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The Internet and Project Management

The Internet and websites can be used by development organisations to improve and deepen contact with the target groups, increase their transparency, and be accountable. In preparing a home page, it is crucial to know and respect the characteristics of the potential users.

We normally consider that the function of a website is to inform the general public about our work and sometimes we add a series of links. Feedback from those who visit our home page is very infrequent and the language used in our website sounds more like the internal project documents (with its "superior goal," "project goal", "target group," and "expected results") than a modern, living and dynamic medium.

The following questions must be answered before a website can be designed: ¿What are the objectives of my home page? What groups of people is it intended for? How are these people broken down in the Internet (their degree of expertise)? How do I translate the objectives and expectations of my users into graphic, technical, and text form? How can I judge the success of my website in achieving its aims?

The objectives of the website of an agency for co-operation, an institution for promotion, or a project should be to:

  • Keep the public up-to-date regarding the organisation's objectives, results, and activities (principle of transparency)

  • Improve the contacts between the target groups (the users) and the organisation (by providing timely information about planned activities and criteria for participation; offering on-line registration for events and activities; and suggesting future activities)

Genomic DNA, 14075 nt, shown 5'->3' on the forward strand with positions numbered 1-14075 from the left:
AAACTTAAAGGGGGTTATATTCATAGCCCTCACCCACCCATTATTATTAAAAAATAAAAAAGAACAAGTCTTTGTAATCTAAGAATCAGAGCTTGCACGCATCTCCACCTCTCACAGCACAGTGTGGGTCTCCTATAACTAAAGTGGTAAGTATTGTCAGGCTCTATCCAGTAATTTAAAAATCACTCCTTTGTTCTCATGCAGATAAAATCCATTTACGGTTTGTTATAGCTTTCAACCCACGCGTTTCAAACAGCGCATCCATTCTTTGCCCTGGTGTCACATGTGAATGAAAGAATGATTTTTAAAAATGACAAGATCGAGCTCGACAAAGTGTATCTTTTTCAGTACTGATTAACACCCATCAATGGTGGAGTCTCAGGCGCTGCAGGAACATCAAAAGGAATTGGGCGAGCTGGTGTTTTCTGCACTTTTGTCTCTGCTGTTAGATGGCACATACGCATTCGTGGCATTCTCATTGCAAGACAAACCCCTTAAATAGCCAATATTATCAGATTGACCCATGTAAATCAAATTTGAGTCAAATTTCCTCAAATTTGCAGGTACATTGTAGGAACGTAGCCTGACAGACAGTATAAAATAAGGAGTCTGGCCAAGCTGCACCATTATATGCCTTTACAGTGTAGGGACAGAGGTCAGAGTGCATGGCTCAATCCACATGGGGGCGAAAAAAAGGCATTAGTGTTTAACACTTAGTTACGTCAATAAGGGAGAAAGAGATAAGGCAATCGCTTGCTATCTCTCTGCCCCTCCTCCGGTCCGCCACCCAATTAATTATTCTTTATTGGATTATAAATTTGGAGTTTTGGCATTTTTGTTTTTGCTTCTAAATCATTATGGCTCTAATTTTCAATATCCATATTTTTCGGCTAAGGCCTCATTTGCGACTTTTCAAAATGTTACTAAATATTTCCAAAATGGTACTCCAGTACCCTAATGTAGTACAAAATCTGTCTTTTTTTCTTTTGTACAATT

• Increase the organisation's efficiency and effectiveness, broaden its sphere of operation, and focus more on the needs of the target groups (for example: use less paper - answer through the Internet; make reports and studies available in the Internet - not on shelves that collect dust; and accompany activities by offering in-depth information and/or statistical data in the Internet)

  • The organisation should be accountable to its "customers" and document in its home page the opinions of the target groups, both positive and negative, with regard to the organisation's activities and the results obtained.

We are aware that the Internet has the potential of not only being an excellent management tool, but also of showing how a tax-funded organisation can be transparent and accountable to its own "customers."

Website contents, structure, and design should be tailored to the user's profile. Who is the user? In most cases, small and medium-sized enterprises do not have personnel of their own who are dedicated to aspects of information technology; the owner personally handles almost all of the management tasks, including those of department heads. Their knowledge of the Internet is minimum and they have no time to search the Internet. In other words, our home page should be simple and well-organised, with a graphic design that allows users to move around rapidly and with two or three clicks of their mouse to find what they are looking for.

You may visit the ALA/93/57 (Peru) Project website, which was designed using the principles set out above. You can also read: the Conception of the ALA/93/57 Project website, and the Users' Evaluation and Interviews.

Copyright © 2012 Heiko Windolph, Berlin
Last update: June 2012